Like It Is

OPINION | WALLY HALL: NIL money train now hurtling out of control

If the stories are true, then the system may be broken and can't be fixed.

Jaden Rashada, a 4-star quarterback from Pittsburg, Calif., has apparently accepted a $9.5 million NIL deal to play for the Miami Hurricanes.

It has been reported all or the majority of the money is coming from one Hurricanes booster.

No college player is worth that kind of money.

Rashada may be good, he may be great, but that's professional money and Miami may have a NFL team but it isn't the 'Canes.

Rashada, 6-4, 185 pounds, had more than 30 scholarship offers, and his final five were Miami and SEC members Florida, Texas A&M, LSU and Ole Miss.

His NIL representative and California-based attorney Micheal W. Caspino claims it wasn't the highest offer, that the Gators had made an offer of $11 million, but that Rashada likes Miami much more than Gainesville.

Let's back up to that second paragraph, he's a 4-star quarterback.

In the class of 2023, there are six 5-star quarterbacks.

In fact, according to 247Sports, Rashada is the 45th-rated player in the country.

The No. 1 recruit is Arch Manning, who recently committed to Texas.

How much is Manning worth? His bloodline alone is as good as you can find.

There are more than 60 quarterbacks in the NFL who will apparently make less than Rashada once he's in Miami. Granted, most of them are backups or on practice squads. But a young man who is going to be a senior in high school, who has probably never washed his own clothes and is still using his first razor is going to make $9.5 million.

This makes the SEC look like pikers.

Of course, Alabama's Nick Saban said long before this deal that what was happening is not sustainable.

He is 100% correct this time.

Professional sports have salary caps, but college teams don't.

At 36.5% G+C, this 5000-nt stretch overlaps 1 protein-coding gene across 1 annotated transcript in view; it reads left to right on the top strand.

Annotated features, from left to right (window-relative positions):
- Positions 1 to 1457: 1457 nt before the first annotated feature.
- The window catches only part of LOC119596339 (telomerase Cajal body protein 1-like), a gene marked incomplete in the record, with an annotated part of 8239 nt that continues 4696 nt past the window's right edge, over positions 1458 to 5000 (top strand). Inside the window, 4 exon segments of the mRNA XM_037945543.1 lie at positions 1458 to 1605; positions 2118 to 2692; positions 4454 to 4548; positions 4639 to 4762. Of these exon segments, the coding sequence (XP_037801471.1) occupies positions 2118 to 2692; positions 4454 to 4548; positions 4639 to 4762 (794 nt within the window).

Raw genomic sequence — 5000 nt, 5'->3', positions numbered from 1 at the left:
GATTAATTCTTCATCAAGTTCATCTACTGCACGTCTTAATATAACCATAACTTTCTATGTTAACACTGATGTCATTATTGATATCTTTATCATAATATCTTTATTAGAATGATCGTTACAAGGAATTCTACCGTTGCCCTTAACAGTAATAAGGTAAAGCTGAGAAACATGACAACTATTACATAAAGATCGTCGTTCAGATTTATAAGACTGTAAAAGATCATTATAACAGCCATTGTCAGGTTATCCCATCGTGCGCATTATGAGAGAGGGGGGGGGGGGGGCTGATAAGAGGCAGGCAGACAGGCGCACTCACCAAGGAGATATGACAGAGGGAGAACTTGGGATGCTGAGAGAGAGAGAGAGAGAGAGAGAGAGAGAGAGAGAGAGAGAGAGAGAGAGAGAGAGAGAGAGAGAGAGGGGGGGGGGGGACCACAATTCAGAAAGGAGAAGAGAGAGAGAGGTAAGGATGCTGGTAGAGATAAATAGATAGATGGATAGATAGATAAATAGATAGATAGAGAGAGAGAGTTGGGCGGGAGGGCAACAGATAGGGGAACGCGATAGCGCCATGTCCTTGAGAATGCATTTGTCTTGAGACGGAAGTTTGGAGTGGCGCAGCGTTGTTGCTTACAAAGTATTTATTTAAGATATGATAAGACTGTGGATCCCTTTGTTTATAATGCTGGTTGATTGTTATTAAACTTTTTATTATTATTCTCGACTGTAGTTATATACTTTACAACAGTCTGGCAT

How are teams like Arkansas State or even Vanderbilt -- a very wealthy school that invests in education more than sports -- supposed to compete?

They can't.

At this rate, it is a matter of time before no team can meet the payroll it is creating.

And what does paying one player that much do for team attitude?

How are the receivers and running backs at Miami going to feel about a quarterback making that kind of money?

Or an offensive lineman, who is supposed to protect the quarterback, or a defensive player, who hits people hard on every down?

It isn't that the NIL wasn't a good idea, it is there is no organization to monitor and control it.

That's why it is out of control and likely to stay that way until every school agrees there has to be limits.

If the NCAA can't do it, then create an organization that can get this thing under control even if it means taking a one-year hiatus from paying players.

The NCAA still claims it is against regulations to give a recruit an NIL deal, that it is boosterism.

Well, that's exactly what is happening and it is out of control.

. . .

It was announced in March, but it wasn't until this week in Las Vegas that Hunter Yurachek, the University of Arkansas' vice chancellor and athletic director, picked up his hardware.

Yurachek was named a NACDA Cushman & Wakefield Athletics Director of the Year.

When he was first honored, the Razorbacks had won a soccer and two track and field championships plus won a New Year's Day bowl.

Maybe they should add a silver star to Yurachek's plaque.

Since he was named one of the award's recipient, Arkansas' men's basketball team made the NCAA Tournament Elite Eight, the softball team reached the super regionals and the baseball team made it to the College World Series.

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